Youngblood McCrary: Beloit's Negro Leagues star
- Article by: JIM FRANZ
- Associated Press
- October 5, 2013 - 12:48 AM
BELOIT, Wis. — Bill "Youngblood" McCrary's photo has hung in the Negro Leagues Baseball Museum.
In his hometown, though, he's still a relative unknown, the Beloit Daily News reported.
It would probably have stayed that way, too, if not for former Beloit Police Chief Dick Thomas stopping into a sports-themed restaurant in Hot Springs Village, Ark.
"The restaurant is called The Home Plate and has photos of old baseball players all over," Thomas said in a telephone call. "I noticed one had a name under it as well as his hometown. Beloit, Wis. That really caught my eye."
A little investigating by the former police officer revealed the young ballplayer in the Kansas City Monarchs uniform was not only a fellow former Beloiter, but also alive and well and living in the town.
Thomas wrote to McCrary and followed up with a telephone call, learning a whole lot about his exploits in the Negro Leagues. Thomas decided it was time the rest of Beloit knew it, too.
McCrary was born in Beloit on Nov. 5, 1929. He grew up living in Apartment 2 in the Fairbanks Flats and learned the fundamentals of baseball from legendary Beloit coach Harry Pohlman.
"My baseball career took off in Legion ball when I was coached by Mr. Pohlman," McCrary said.
In fact, if it wasn't for Pohlman's persistence, McCrary's tenure with the Monarchs likely never would have happened.
"The St. Louis Cardinals were having a tryout in Beloit when I was 17," McCrary said. "That was 1946. Mr. Pohlman asked if I was going and I told him I wasn't because they weren't taking black players back then. Why waste my time? He came over to my house and made me get on my bike and ride over to the tryout. He followed me in his car
"There were about 50 players and I was the only black. After the tryout was over they called everybody to the center of the diamond. I just got on my bike and pedaled home. I didn't see why I should stick around. At 6 that night we got a knock on the door and it was Mr. Pohlman and the Cardinals scout and they wanted to speak to me and my dad. They asked me if I wanted to play baseball.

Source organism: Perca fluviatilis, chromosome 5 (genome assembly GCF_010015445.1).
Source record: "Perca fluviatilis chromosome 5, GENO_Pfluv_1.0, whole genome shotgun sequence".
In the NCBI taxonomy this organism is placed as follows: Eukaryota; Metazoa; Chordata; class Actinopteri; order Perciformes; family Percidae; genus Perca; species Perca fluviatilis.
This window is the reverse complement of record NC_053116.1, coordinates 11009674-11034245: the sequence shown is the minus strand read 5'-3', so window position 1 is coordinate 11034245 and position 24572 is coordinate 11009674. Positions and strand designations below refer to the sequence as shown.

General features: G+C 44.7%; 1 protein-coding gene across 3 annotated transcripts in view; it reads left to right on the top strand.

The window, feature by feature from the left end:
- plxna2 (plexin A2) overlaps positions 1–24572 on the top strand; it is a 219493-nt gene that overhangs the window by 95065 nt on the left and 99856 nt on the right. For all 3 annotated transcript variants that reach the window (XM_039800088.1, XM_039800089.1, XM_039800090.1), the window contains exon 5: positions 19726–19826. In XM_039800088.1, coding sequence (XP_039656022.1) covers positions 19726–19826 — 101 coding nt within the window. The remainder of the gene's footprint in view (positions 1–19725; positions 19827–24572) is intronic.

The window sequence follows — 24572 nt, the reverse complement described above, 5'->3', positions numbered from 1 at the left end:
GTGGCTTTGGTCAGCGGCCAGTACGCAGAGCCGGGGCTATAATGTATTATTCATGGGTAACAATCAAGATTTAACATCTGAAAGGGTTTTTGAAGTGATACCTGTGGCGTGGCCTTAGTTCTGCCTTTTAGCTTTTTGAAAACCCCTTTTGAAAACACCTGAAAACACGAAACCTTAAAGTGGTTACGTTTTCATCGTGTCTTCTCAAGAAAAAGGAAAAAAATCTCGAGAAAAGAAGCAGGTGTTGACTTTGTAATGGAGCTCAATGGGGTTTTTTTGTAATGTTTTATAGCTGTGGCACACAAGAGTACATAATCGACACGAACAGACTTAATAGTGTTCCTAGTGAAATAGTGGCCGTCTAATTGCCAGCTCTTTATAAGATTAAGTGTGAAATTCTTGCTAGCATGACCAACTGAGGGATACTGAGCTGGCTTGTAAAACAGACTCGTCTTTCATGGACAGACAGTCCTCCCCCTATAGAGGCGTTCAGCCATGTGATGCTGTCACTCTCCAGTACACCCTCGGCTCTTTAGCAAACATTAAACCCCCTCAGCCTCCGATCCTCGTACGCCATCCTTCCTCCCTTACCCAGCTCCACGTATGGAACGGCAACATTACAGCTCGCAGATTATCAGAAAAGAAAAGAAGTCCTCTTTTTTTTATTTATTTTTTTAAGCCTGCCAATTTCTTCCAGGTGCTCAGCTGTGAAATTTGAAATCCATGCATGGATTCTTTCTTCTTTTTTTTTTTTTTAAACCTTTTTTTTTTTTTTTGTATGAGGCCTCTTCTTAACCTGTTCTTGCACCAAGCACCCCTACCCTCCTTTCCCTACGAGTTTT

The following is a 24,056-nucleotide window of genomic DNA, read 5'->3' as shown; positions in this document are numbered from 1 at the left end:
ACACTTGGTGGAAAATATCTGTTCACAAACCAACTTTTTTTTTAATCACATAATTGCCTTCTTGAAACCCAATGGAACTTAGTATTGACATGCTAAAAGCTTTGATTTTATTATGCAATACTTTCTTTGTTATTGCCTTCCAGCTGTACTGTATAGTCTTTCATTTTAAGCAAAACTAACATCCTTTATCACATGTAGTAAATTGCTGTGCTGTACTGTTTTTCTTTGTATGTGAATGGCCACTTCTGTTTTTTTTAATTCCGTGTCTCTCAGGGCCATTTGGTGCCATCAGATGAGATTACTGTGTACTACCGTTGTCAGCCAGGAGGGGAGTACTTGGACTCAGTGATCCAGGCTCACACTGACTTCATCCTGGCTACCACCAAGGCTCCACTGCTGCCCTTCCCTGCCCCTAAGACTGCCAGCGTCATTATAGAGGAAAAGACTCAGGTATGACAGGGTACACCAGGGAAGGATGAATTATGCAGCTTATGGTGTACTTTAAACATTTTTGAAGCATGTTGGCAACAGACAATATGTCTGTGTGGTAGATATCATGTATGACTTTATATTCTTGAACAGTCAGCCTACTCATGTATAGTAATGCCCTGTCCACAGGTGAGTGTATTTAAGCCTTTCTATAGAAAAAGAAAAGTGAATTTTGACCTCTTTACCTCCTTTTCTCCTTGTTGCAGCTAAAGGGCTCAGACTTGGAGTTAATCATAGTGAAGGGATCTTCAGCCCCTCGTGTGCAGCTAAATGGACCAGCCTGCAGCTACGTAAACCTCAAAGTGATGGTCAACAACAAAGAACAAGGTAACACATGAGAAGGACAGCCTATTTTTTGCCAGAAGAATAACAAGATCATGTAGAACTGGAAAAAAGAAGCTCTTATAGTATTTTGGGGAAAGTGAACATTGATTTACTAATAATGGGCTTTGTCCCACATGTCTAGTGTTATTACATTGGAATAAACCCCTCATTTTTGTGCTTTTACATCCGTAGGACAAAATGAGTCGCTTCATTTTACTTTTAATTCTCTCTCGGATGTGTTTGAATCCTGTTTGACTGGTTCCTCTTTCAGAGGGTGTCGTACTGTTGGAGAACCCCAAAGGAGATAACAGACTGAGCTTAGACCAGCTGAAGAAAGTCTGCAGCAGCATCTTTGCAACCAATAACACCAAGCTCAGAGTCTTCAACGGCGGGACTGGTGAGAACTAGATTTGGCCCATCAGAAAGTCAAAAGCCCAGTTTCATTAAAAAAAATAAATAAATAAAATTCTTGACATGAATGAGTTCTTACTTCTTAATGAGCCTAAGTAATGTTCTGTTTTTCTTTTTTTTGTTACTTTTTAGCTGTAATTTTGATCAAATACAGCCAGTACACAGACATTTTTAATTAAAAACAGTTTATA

"The scout told me I was the most talented player at the tryout. He wanted to take me to St. Louis, but he couldn't do that. So he told me he'd send me to a really good team in the Negro League."
McCrary not only picked up a spot on the team after a tryout in Kansas City, he also earned a nickname that would follow him even today.
"Satchel Paige looked around at all the new, young players and said, 'Now we have some young blood," McCrary said. "Pretty soon they were calling me 'Youngblood' and it stuck.'
That replaced an earlier nickname of "Bootch" he'd picked up in Beloit.
"I don't even know who gave that one to me or why," he said with a laugh. "I liked Youngblood better anyway."
After graduating from high school, McCrary returned to Kansas City and found himself playing alongside or against players he had idolized, like "Cool Papa" Bell, Ted "Double Duty" Radcliffe, Josh Gibson and Paige.
Jackie Robinson had played for the Monarchs in 1945, but he was already headed to the Brooklyn Dodgers' farm team in Montreal.
"To be honest, there were better players in the league, but (Dodgers owner) Branch Rickey knew Jackie was the right guy to break the color barrier," McCrary said. "Jackie had been in college at UCLA and had played sports there. He was intelligent and he had the right personality to do it."
McCrary was no stranger to racism growing up.
"When I was playing Legion ball, there were places we played that wouldn't serve (blacks)," he said. "But Mr. Pohlman always said you either feed everybody or you don't feed anybody."
Beloit's baseball had been segregated since the 1920s. For decades, the all-black Beloit Red Sox, Tigers and Phillies played their games at Edgewater Park. White teams played across town at Summitt Park.